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Losing contact - again
I am wild as a lion the next morning, not only couldn't I sleep much because the Chinese owners partied most of the night, but also because I am in for some real cycling action. We are today going to cycle this road like it never has been done before. Well, at least that's my opinion. We follow each other for some kilometers until I lose contact with Mura while riding like hell. I find a bicycle rhythm which keeps me going on for hours without stopping, and am suddenly halfway up a pass I considered impossible to reach this day. I want to wait out Mura to come, but cannot see him below. A landcruiser group stops and a French seismologist explains that Mura is some 30 km behind. 30 km!! Loads of thoughts fly across my mind as they leave again. I feel treacherous if I continue on my own, but this simply cannot continue if I want to be across Tibet and home again before mid September, only 2½ months from now. I have to continue on my own and feel like doing what the gang of two did to me as I continue over the pass, bicycling until darkness falls.
I eat plentiful in the morning as I simply was too tired to eat last night. The road is the worst I have experienced yet - big stones everywhere. A roadworker tells me that the gang of two only is two days ahead, making me begin a catch-up race which lasts until Mt. Kailash. Strong side wind makes the ride anything but pleasant while I try to pup up my mood by listening to music. Dark shadows followed by heavy rain makes me only think of reaching the next city, Dohongliutan. A group of truck drivers offer me all the tea I can drink and while I cycle again I come to think of the incredible Swedish explorer Sven Hedin, who walked through this place less than some 100 years ago. He would be shocked if he saw the place today. Broken glass bottles lying along the road, the missing wildlife because of hunting, the depressing truck stops along the road, and military music blaring through some towns. West China is changing like everywhere else.
The ride goes smoothly the next day after stocking up on supplies and a long undisturbed sleep in Dohongliutan. Ahead waits Aksai Chin, the area China occupied and built this road through without India discovering it, before it was built and it ended up in a war between the two countries in 1962, which China won. I have to cycle over a 5200 meters pass, before entering this notorious high-altitude area and leaving the lazy moraine tongues hanging down from the mountainsides brings me into a steep road section. The kilometer stones which have been following me for each kilometer until now, suddenly change into 5 km stones. Inspecting the front rack during a short rest gives me a shock - it is broken in several more places and I use some time to make some bad repair on it. The rear rack of steel, on the other hand, seems to withstand anything on. The clouds become really dark as slow trucks pass me and cold rain starts just as I pass a broken truck. A young Uigur yells after me and I end up sleeping in the truck cabin. The guy explains, using my phrasebook, that he has been sitting here for three days, waiting his father to come back from Ali with space parts. He also explains that I shouldn't sleep outside in Aksai Chin because of meat-eating animals. At first I get the impression that he is talking about the Yeti, but it soon becomes clear to me that he refer to wolves. I don't really take this seriously until I later meet an English-speaking officer who claims the threat is real.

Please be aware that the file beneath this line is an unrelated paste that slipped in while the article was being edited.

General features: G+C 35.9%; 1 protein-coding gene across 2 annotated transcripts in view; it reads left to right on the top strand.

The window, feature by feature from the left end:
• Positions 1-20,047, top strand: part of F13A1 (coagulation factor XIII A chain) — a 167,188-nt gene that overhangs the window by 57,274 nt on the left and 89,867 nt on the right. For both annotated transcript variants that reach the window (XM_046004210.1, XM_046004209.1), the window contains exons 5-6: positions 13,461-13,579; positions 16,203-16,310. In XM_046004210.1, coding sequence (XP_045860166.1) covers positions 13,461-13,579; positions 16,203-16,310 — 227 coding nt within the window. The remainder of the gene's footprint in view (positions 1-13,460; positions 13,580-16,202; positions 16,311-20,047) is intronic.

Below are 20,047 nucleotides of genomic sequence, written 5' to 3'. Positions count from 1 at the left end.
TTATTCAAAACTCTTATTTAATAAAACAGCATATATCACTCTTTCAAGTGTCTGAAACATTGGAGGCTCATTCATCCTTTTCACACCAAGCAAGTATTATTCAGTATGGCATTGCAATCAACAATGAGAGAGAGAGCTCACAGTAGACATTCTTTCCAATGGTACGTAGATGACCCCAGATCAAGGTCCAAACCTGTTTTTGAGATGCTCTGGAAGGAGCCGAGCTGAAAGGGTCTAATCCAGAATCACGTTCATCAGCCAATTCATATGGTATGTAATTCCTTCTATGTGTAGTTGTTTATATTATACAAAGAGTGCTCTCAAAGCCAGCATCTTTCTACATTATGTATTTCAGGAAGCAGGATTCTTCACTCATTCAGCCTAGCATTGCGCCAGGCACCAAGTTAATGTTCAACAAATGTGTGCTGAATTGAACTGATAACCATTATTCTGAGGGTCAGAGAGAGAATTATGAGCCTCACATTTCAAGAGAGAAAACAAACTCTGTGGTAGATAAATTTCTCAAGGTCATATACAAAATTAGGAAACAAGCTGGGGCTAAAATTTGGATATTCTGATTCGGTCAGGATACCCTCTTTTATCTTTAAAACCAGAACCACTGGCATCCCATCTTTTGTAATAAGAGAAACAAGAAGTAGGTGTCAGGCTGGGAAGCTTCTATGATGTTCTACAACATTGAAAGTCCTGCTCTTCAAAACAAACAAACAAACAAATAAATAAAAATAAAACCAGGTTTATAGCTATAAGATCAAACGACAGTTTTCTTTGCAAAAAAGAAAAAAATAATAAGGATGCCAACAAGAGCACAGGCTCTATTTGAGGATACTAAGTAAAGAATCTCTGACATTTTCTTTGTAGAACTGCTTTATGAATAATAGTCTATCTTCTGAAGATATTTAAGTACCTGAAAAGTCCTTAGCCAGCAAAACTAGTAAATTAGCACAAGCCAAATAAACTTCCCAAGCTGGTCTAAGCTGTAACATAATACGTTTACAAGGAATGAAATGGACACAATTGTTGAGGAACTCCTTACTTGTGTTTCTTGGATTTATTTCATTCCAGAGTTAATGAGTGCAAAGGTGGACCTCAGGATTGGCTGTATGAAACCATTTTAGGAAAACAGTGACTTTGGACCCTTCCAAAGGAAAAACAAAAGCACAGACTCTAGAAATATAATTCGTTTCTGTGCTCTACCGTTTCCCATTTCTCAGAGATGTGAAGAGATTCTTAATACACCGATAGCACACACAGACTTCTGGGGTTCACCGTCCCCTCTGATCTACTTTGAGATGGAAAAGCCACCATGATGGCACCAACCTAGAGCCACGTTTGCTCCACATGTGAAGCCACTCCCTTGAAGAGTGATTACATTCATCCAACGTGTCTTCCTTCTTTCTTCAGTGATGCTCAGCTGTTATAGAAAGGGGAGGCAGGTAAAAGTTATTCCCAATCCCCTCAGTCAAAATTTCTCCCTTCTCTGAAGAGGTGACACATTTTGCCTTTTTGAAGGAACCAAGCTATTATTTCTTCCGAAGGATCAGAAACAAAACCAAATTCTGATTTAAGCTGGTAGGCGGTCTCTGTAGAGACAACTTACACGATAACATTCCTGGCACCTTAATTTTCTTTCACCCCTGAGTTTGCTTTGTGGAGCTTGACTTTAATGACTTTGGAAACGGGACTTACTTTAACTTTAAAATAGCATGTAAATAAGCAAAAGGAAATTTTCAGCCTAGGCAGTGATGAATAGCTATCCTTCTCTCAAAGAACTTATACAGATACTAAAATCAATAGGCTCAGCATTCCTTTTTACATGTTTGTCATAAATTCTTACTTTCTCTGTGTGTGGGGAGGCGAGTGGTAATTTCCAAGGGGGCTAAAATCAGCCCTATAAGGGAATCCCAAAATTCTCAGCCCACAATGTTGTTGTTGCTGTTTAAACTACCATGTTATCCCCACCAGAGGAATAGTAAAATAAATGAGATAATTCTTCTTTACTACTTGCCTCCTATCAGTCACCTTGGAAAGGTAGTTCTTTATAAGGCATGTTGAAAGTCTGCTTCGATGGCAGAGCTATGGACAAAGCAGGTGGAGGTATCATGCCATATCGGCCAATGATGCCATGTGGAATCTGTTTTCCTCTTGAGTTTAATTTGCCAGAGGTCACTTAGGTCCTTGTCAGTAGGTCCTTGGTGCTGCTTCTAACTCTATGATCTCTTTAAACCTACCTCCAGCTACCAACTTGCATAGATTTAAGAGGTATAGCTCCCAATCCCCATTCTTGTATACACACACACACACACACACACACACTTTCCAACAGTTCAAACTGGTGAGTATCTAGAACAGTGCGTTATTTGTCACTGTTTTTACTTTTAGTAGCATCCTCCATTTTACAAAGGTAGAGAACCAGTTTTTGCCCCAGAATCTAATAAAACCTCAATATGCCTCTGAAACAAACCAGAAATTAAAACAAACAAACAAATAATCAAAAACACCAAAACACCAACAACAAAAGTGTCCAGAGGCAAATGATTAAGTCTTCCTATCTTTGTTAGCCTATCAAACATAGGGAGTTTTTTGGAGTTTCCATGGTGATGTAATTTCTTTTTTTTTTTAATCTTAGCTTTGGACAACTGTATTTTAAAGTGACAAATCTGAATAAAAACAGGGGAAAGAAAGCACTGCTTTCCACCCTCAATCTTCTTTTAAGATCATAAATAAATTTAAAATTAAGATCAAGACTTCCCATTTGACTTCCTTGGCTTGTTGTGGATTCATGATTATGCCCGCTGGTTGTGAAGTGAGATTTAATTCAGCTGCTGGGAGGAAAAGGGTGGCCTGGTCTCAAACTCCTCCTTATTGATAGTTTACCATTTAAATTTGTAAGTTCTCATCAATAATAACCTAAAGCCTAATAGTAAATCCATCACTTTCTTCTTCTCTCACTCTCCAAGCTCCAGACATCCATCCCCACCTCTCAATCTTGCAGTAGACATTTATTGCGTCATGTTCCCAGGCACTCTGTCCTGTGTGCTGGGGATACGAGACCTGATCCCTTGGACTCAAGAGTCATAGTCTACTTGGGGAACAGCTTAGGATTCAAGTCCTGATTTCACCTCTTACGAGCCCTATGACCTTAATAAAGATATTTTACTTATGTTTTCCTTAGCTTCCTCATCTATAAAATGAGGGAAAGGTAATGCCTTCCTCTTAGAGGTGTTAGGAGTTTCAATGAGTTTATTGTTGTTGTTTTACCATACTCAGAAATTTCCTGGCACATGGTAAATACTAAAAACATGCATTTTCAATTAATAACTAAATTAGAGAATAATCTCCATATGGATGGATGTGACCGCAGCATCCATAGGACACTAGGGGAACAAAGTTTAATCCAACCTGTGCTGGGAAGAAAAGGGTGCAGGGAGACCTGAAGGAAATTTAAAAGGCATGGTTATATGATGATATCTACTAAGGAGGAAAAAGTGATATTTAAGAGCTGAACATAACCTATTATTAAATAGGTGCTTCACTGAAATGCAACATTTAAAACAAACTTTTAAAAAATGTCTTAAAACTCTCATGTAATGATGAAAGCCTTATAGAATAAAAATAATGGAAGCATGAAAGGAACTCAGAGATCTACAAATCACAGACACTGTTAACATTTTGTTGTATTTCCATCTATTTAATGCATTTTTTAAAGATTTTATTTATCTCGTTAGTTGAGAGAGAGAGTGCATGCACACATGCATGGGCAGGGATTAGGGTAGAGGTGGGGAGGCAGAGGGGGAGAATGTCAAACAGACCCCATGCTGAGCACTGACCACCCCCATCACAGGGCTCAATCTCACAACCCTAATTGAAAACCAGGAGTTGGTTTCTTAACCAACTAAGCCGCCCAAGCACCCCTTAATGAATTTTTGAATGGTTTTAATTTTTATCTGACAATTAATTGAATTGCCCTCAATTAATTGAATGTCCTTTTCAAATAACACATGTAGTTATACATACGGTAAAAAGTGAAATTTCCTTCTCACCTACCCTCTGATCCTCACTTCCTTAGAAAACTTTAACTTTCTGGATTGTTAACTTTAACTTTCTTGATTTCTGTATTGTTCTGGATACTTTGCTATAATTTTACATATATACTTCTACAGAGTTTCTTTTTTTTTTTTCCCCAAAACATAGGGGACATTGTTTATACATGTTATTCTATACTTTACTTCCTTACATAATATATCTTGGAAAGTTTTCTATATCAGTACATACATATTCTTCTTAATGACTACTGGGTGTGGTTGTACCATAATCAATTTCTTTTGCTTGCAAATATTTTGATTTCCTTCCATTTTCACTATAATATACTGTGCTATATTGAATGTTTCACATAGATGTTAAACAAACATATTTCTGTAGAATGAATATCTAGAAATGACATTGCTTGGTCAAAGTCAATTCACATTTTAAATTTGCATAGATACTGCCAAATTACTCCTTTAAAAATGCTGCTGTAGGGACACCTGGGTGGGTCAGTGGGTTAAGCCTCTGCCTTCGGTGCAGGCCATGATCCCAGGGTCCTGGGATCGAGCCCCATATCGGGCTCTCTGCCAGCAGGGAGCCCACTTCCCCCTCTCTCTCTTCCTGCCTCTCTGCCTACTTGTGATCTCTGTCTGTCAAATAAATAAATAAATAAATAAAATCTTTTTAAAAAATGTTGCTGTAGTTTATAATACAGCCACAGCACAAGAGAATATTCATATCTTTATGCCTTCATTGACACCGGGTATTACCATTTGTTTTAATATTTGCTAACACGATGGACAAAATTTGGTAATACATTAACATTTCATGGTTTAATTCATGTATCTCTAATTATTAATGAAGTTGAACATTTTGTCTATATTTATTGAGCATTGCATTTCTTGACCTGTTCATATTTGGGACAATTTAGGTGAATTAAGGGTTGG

I continue up the pass the next morning, while dark clouds gather in front of me and have to make a standstill a few kilometers before the pass itself because of thunder and intense rain. This does not, however, make the soldiers working nearby come down from the telephone poles they are adding a new line to. Disciplined they must be! The head wind is immense and I have to push the bike up the pass. Suddenly curious soldiers surround the strange cyclist and I even get a photo of the event. Walking over the windy pass brings me into the immense Aksai Chin area, the most wild, deserted, barren infertile landscape I ever have seen - it looks like being on the moon.
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